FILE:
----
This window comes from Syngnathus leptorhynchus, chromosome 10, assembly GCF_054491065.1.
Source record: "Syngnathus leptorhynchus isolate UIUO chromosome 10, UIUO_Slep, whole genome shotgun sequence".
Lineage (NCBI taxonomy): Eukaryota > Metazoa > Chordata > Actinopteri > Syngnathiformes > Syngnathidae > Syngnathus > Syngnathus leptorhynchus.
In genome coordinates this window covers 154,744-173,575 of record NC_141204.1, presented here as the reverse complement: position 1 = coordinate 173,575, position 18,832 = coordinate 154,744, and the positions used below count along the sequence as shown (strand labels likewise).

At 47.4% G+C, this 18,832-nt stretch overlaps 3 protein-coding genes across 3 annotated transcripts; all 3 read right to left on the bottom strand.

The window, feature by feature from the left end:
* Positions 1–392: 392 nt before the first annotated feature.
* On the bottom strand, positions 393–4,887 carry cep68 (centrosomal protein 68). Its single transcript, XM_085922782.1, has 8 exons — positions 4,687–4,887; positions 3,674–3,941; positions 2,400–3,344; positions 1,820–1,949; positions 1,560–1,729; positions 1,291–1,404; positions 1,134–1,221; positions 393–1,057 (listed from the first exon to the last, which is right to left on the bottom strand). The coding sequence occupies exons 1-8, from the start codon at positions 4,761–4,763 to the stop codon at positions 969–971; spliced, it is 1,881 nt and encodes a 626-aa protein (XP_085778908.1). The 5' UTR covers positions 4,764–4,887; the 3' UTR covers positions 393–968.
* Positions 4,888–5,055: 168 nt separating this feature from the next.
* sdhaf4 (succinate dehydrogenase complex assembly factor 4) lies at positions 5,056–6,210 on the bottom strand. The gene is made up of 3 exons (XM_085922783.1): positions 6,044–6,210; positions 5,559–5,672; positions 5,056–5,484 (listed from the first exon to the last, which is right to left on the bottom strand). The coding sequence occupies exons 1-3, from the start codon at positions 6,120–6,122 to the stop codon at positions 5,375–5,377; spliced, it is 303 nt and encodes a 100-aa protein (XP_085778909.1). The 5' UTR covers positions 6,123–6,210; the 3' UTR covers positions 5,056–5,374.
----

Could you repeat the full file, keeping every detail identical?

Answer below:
This window comes from Syngnathus leptorhynchus, chromosome 10, assembly GCF_054491065.1.
Source record: "Syngnathus leptorhynchus isolate UIUO chromosome 10, UIUO_Slep, whole genome shotgun sequence".
Lineage (NCBI taxonomy): Eukaryota > Metazoa > Chordata > Actinopteri > Syngnathiformes > Syngnathidae > Syngnathus > Syngnathus leptorhynchus.
In genome coordinates this window covers 154,744-173,575 of record NC_141204.1, presented here as the reverse complement: position 1 = coordinate 173,575, position 18,832 = coordinate 154,744, and the positions used below count along the sequence as shown (strand labels likewise).

At 47.4% G+C, this 18,832-nt stretch overlaps 3 protein-coding genes across 3 annotated transcripts; all 3 read right to left on the bottom strand.

The window, feature by feature from the left end:
* Positions 1–392: 392 nt before the first annotated feature.
* On the bottom strand, positions 393–4,887 carry cep68 (centrosomal protein 68). Its single transcript, XM_085922782.1, has 8 exons — positions 4,687–4,887; positions 3,674–3,941; positions 2,400–3,344; positions 1,820–1,949; positions 1,560–1,729; positions 1,291–1,404; positions 1,134–1,221; positions 393–1,057 (listed from the first exon to the last, which is right to left on the bottom strand). The coding sequence occupies exons 1-8, from the start codon at positions 4,761–4,763 to the stop codon at positions 969–971; spliced, it is 1,881 nt and encodes a 626-aa protein (XP_085778908.1). The 5' UTR covers positions 4,764–4,887; the 3' UTR covers positions 393–968.
* Positions 4,888–5,055: 168 nt separating this feature from the next.
* sdhaf4 (succinate dehydrogenase complex assembly factor 4) lies at positions 5,056–6,210 on the bottom strand. The gene is made up of 3 exons (XM_085922783.1): positions 6,044–6,210; positions 5,559–5,672; positions 5,056–5,484 (listed from the first exon to the last, which is right to left on the bottom strand). The coding sequence occupies exons 1-3, from the start codon at positions 6,120–6,122 to the stop codon at positions 5,375–5,377; spliced, it is 303 nt and encodes a 100-aa protein (XP_085778909.1). The 5' UTR covers positions 6,123–6,210; the 3' UTR covers positions 5,056–5,374.